Learn more about "Red" and Mark Rothko, plus enter to win tickets to the Gamm's production
Painter Mark Rothko made headlines in October, after a vandal defaced his 1958 painting Black on Maroon at London’s Tate Modern. Were he still alive to hear of it, the great abstract expressionist painter no doubt would consider such a crime deplorable. But, as playwright John Logan depicts his character in Red, Mark Rothko – while likely to condemn this particular response – also might have appreciated the fact that his work continues to elicit strong reactions.
Black on Maroon had a dramatic history long before October’s incident of vandalism and Logan’s 2009, Tony Award-winning play shone light on it. As part of the famous Seagram mural set, it was originally designed for the Four Seasons Restaurant in New York City. Rothko accepted the handsome commission from the Seagram Co. in ‘58. Then he changed his mind, returned the cash advance and decided to keep the paintings himself for a decade. He never had a chance to see nine of them hang in positions of prominence at the Tate Modern. Word of his suicide reportedly reached the gallery the same day his murals arrived in 1970.
John Logan’s Red takes place in Rothko’s New York studio from ‘58–‘59, imagining the period when the artist created the Seagram murals. In Logan’s retelling, an aging Rothko regales his young assistant Ken with passionate theories on art and philosophy. He rails against the Pop Art movement and the seemingly superficial tastes of modern society. He waxes romantic about the past and expresses grand hopes for his legacy. He’s unintentionally funny, unbearably arrogant and deeply sympathetic, all at once. Ken the assistant, though awed by Rothko’s talent and success, eventually summons the nerve to call him on his B.S. and give him fresh perspective.
PM recently attended a rehearsal of Red at the Gamm Theatre, where the RI premiere opens November 8 and runs through December 16.
With artistic director Tony Estrella at the helm and actors Fred Sullivan, Jr. and Marc Dante Mancini in the roles of Rothko and Ken, respectively, the production promises to be powerful. At a rectangular table, the two actors, their director, and a few of the crew sat discussing everything from emotional undercurrents to paint recipes (the script calls for raw eggs – but is that wise?). Estrella and Sullivan stuck around afterwards to share their own impressions of the play.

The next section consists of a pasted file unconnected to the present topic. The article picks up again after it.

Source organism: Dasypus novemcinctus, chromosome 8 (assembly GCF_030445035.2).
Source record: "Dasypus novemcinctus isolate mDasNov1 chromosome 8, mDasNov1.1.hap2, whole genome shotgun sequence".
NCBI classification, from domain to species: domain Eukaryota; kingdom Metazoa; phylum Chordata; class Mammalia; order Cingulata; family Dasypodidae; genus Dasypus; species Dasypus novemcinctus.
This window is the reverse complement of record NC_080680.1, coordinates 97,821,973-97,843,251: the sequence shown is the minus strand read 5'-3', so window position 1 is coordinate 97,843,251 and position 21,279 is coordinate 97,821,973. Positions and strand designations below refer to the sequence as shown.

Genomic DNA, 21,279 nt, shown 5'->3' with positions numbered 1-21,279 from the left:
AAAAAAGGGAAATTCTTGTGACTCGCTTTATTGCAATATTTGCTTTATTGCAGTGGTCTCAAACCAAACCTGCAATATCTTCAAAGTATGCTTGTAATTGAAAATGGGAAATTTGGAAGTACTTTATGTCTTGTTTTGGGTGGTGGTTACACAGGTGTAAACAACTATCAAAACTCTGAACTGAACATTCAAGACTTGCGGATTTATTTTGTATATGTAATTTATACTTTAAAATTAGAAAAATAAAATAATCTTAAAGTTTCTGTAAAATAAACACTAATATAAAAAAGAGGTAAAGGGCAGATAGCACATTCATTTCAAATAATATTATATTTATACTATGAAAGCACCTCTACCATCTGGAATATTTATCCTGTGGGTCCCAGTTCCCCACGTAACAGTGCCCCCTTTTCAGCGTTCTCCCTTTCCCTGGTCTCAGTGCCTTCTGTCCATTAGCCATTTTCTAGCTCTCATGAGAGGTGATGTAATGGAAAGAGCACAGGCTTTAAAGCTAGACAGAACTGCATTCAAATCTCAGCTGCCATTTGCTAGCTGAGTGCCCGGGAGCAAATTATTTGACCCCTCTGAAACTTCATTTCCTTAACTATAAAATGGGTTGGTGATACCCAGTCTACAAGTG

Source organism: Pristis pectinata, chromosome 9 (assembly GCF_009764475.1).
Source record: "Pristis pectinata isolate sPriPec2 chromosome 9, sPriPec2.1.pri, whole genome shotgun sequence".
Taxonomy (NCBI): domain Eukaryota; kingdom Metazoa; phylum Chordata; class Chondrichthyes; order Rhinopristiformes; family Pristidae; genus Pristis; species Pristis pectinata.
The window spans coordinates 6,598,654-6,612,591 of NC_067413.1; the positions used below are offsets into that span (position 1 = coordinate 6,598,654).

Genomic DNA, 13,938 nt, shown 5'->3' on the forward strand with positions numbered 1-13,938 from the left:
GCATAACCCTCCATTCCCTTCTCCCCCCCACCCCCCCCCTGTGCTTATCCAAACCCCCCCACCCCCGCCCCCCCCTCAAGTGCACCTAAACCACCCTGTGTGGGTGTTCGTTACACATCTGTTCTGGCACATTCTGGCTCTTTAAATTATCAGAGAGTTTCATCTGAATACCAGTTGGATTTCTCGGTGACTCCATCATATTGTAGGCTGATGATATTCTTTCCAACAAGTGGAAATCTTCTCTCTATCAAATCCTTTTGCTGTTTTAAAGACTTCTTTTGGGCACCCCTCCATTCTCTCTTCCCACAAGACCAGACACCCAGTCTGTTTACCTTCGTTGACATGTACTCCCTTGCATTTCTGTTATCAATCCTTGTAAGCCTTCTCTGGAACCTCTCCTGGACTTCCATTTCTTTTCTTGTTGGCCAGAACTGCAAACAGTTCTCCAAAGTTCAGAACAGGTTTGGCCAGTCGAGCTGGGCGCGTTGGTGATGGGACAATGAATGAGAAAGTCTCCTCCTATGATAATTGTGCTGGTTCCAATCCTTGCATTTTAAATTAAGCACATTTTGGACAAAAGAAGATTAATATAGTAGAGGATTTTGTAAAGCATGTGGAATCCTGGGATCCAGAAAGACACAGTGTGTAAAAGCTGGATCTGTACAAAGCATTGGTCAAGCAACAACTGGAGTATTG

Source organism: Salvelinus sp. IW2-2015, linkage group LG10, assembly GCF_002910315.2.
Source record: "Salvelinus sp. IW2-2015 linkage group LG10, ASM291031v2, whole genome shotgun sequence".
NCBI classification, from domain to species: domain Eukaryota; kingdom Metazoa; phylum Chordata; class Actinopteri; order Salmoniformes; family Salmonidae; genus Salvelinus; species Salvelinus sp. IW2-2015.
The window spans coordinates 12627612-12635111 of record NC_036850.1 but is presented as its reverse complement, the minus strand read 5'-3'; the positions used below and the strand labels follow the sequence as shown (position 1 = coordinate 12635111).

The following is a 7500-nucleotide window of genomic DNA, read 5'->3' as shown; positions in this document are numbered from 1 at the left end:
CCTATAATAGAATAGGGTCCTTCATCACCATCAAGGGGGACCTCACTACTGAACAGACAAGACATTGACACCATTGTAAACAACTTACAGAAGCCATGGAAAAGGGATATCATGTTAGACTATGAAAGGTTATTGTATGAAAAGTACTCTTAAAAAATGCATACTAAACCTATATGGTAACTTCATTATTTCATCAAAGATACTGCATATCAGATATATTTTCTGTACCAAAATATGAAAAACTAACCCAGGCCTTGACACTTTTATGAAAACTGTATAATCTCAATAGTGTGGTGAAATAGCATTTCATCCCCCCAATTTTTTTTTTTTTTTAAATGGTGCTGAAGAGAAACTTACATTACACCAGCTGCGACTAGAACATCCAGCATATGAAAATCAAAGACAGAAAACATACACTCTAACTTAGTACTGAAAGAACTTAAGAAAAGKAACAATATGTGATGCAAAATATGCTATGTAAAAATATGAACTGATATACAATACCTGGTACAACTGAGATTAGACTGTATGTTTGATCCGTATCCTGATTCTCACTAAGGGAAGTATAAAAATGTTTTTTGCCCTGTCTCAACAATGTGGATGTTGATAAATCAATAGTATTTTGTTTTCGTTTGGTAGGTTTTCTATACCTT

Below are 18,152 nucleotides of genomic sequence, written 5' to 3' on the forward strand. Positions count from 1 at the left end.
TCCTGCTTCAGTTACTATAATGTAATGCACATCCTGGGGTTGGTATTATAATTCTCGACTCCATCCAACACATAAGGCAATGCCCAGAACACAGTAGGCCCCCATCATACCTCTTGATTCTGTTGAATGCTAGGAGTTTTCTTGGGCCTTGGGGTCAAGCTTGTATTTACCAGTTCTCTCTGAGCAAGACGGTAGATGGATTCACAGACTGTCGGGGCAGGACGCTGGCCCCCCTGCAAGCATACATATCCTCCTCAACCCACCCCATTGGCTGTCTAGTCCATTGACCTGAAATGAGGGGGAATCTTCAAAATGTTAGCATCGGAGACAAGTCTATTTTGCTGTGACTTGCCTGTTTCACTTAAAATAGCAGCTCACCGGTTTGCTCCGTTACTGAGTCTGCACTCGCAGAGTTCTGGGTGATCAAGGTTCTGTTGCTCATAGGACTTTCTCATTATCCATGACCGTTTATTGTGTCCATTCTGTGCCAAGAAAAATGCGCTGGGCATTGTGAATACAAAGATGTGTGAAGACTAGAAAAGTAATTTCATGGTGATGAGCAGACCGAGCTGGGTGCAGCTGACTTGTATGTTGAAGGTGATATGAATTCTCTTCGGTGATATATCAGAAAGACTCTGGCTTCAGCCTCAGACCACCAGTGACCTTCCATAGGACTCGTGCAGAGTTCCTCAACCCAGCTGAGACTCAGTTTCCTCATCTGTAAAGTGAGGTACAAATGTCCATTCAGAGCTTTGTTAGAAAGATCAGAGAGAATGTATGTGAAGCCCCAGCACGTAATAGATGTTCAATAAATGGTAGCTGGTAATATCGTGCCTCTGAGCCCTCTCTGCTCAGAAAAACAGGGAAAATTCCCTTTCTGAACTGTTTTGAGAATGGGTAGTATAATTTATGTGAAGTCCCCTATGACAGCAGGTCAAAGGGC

“It’s a play about seriousness, about taking yourself and your art seriously. Art can play a serious role in our lives,” Estrella explains. “Somehow in the last generation or two, we have succeeded in minimalizing art’s role and conflating it purely with entertainment.” Rothko fiercely believed in the significance of art, in its potential to evoke emotion and inspire new views of the world and our own internal workings.
“He’s fascinating because he’s so pure and serious of intent,” Sullivan notes of Rothko. “He’s so complicated and so human, and therefore it’s a real challenge to be him for five scenes and ninety minutes. Because he demands, and his character demands, every note you can play on your instrument. It’s incredibly personal and titanic in scope, the way he feels about things and the way he expresses himself.”
Sullivan admires how deftly playwright Logan encourages viewers to meet art halfway, to be open to it, to “let it wrap its arms around you.” Through Logan’s characterization of Rothko, Sullivan finds that he is “begging an audience to be generous, and to look at what people sometimes dismiss as fuzzy rectangles that their kids could paint as something else. As an attempt to do the impossible, to paint emotion.”
Red marks Estrella’s first time directing Sullivan in a show, though these veteran theater artists have collaborated for years. Both fell in love with the play upon reading it and, after Estrella secured the rights, dove headfirst into research, learning more about Rothko’s life, visiting museums to see more of his work and developing deeper appreciation for his genius. Estrella recalled a visceral reaction upon viewing the Seagram murals for the first time in 2005. Reading Logan’s play years later helped, he notes, to “really define and articulate what that response was and why I had it.”
Estrella revisited Black on Maroon and the other Seagram murals at the Tate Modern last month, in the course of his Red research. He happened to be there the very day before the vandalism. Hearing what transpired made him further consider art’s value, and its destruction. It became part of his ongoing discourse with Sullivan – What is art? Why do we do it? Why do we need it? Talking about art, of course, is an enjoyable pastime for many artists, Sullivan and Estrella among them. That’s part of their affinity for Red. As Estrella says of art, “For those of us who feel that the world cannot do without it, we are often pressed to say why. And I think this play makes a great argument for that.”